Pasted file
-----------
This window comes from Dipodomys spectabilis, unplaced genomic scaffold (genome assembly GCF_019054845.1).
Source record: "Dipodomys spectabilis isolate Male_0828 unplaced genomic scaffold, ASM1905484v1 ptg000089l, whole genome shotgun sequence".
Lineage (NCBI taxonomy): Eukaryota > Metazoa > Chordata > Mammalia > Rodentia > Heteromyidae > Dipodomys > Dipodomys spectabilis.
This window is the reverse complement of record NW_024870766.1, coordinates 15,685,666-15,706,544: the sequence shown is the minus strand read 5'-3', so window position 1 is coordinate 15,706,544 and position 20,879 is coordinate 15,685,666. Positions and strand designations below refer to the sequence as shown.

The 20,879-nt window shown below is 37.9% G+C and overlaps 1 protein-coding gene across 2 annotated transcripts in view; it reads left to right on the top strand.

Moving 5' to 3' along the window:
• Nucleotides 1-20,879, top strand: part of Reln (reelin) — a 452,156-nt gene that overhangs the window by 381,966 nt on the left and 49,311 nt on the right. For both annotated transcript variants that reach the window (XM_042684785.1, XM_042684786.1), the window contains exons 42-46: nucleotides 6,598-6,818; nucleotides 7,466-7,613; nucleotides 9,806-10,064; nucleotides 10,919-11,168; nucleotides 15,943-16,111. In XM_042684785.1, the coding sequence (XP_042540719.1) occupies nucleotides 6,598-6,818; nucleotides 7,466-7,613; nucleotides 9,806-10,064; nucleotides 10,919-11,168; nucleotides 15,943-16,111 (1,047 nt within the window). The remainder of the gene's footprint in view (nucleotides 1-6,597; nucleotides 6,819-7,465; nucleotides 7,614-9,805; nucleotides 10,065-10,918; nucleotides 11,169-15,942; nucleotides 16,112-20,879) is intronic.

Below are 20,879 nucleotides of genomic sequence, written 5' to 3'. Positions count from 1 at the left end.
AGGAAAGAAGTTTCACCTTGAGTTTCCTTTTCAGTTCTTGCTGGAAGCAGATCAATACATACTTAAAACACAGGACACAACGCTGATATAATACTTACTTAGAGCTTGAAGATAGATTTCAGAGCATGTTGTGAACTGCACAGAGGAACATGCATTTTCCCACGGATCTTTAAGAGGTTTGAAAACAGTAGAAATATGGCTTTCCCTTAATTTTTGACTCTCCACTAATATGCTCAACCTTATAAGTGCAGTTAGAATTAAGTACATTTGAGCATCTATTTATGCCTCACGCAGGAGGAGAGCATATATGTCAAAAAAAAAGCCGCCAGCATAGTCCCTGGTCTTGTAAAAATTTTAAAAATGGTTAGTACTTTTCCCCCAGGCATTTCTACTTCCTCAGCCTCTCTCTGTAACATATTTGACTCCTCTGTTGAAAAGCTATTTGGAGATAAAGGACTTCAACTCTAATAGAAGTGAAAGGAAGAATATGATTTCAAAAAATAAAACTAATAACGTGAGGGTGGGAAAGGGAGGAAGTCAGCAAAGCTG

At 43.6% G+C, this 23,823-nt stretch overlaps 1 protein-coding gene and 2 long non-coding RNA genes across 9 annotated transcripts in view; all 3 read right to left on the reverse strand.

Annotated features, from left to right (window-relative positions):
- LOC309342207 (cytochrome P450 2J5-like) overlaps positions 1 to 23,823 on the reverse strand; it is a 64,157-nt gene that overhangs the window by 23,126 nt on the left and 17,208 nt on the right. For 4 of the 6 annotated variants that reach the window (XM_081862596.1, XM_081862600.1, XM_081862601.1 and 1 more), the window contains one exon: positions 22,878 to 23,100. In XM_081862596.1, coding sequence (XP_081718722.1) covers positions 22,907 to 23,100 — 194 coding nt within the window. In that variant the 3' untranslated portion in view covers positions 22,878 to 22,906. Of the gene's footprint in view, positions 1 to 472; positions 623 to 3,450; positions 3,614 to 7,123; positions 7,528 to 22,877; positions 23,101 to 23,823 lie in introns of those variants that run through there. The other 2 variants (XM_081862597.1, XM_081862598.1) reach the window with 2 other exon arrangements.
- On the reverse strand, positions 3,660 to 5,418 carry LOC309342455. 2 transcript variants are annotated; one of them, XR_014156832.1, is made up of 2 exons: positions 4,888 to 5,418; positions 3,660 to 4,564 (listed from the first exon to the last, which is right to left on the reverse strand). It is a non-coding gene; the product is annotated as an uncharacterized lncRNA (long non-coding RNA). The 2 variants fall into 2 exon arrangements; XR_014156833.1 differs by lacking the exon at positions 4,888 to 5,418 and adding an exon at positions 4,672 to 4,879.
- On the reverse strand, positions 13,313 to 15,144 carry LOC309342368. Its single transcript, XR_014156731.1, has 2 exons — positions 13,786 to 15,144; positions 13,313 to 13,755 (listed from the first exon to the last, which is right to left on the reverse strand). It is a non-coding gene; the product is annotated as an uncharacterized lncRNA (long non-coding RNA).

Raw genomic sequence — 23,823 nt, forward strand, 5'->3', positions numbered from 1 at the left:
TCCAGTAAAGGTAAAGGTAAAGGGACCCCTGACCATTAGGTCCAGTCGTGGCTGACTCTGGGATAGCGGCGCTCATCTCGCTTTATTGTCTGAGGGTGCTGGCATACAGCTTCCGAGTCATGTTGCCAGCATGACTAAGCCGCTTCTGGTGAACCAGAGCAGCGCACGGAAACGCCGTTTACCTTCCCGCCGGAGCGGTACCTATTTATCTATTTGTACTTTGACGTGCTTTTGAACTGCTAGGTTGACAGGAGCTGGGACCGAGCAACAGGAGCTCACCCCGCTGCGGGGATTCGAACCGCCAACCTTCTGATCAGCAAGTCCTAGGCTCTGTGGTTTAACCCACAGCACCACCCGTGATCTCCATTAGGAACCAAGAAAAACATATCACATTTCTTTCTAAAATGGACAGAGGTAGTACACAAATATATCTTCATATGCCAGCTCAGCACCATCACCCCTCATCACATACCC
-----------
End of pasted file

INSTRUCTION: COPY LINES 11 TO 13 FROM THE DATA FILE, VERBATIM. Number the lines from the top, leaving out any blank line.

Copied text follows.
Annotated features, from left to right (window-relative positions):
- LOC309342207 (cytochrome P450 2J5-like) overlaps positions 1 to 23,823 on the reverse strand; it is a 64,157-nt gene that overhangs the window by 23,126 nt on the left and 17,208 nt on the right. For 4 of the 6 annotated variants that reach the window (XM_081862596.1, XM_081862600.1, XM_081862601.1 and 1 more), the window contains one exon: positions 22,878 to 23,100. In XM_081862596.1, coding sequence (XP_081718722.1) covers positions 22,907 to 23,100 — 194 coding nt within the window. In that variant the 3' untranslated portion in view covers positions 22,878 to 22,906. Of the gene's footprint in view, positions 1 to 472; positions 623 to 3,450; positions 3,614 to 7,123; positions 7,528 to 22,877; positions 23,101 to 23,823 lie in introns of those variants that run through there. The other 2 variants (XM_081862597.1, XM_081862598.1) reach the window with 2 other exon arrangements.
- On the reverse strand, positions 3,660 to 5,418 carry LOC309342455. 2 transcript variants are annotated; one of them, XR_014156832.1, is made up of 2 exons: positions 4,888 to 5,418; positions 3,660 to 4,564 (listed from the first exon to the last, which is right to left on the reverse strand). It is a non-coding gene; the product is annotated as an uncharacterized lncRNA (long non-coding RNA). The 2 variants fall into 2 exon arrangements; XR_014156833.1 differs by lacking the exon at positions 4,888 to 5,418 and adding an exon at positions 4,672 to 4,879.